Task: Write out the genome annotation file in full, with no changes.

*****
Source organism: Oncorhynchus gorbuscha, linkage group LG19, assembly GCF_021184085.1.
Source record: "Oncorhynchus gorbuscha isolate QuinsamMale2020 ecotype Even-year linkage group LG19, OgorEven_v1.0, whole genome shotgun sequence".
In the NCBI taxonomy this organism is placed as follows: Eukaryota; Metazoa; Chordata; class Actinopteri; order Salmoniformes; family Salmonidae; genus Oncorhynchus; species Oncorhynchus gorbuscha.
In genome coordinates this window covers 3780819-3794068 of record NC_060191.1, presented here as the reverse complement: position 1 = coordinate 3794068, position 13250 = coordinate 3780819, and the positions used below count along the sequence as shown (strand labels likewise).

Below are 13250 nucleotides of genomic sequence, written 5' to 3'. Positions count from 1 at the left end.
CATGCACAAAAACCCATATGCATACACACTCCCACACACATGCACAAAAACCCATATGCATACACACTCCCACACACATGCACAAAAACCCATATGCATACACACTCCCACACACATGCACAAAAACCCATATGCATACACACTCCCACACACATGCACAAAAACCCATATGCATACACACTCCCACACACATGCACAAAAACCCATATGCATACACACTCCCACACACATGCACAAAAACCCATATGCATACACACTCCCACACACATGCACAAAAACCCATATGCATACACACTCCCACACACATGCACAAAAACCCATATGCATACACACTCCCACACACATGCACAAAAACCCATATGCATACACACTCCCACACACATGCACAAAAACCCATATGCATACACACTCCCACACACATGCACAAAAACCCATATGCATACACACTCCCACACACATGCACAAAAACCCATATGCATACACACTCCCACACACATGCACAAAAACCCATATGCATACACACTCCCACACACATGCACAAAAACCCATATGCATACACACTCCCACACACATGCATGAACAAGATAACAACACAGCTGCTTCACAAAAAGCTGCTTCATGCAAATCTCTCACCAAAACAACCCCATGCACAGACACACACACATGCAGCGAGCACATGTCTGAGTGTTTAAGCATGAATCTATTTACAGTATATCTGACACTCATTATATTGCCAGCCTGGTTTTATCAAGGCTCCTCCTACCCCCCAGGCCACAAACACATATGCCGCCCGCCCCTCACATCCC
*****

Source organism: Oncorhynchus gorbuscha, linkage group LG19, assembly GCF_021184085.1.
Source record: "Oncorhynchus gorbuscha isolate QuinsamMale2020 ecotype Even-year linkage group LG19, OgorEven_v1.0, whole genome shotgun sequence".
In the NCBI taxonomy this organism is placed as follows: Eukaryota; Metazoa; Chordata; class Actinopteri; order Salmoniformes; family Salmonidae; genus Oncorhynchus; species Oncorhynchus gorbuscha.
In genome coordinates this window covers 3780819-3794068 of record NC_060191.1, presented here as the reverse complement: position 1 = coordinate 3794068, position 13250 = coordinate 3780819, and the positions used below count along the sequence as shown (strand labels likewise).

Below are 13250 nucleotides of genomic sequence, written 5' to 3'. Positions count from 1 at the left end.
CATGCACAAAAACCCATATGCATACACACTCCCACACACATGCACAAAAACCCATATGCATACACACTCCCACACACATGCACAAAAACCCATATGCATACACACTCCCACACACATGCACAAAAACCCATATGCATACACACTCCCACACACATGCACAAAAACCCATATGCATACACACTCCCACACACATGCACAAAAACCCATATGCATACACACTCCCACACACATGCACAAAAACCCATATGCATACACACTCCCACACACATGCACAAAAACCCATATGCATACACACTCCCACACACATGCACAAAAACCCATATGCATACACACTCCCACACACATGCACAAAAACCCATATGCATACACACTCCCACACACATGCACAAAAACCCATATGCATACACACTCCCACACACATGCACAAAAACCCATATGCATACACACTCCCACACACATGCACAAAAACCCATATGCATACACACTCCCACACACATGCACAAAAACCCATATGCATACACACTCCCACACACATGCACAAAAACCCATATGCATACACACTCCCACACACATGCATGAACAAGATAACAACACAGCTGCTTCACAAAAAGCTGCTTCATGCAAATCTCTCACCAAAACAACCCCATGCACAGACACACACACATGCAGCGAGCACATGTCTGAGTGTTTAAGCATGAATCTATTTACAGTATATCTGACACTCATTATATTGCCAGCCTGGTTTTATCAAGGCTCCTCCTACCCCCCAGGCCACAAACACATATGCCGCCCGCCCCTCACATCCC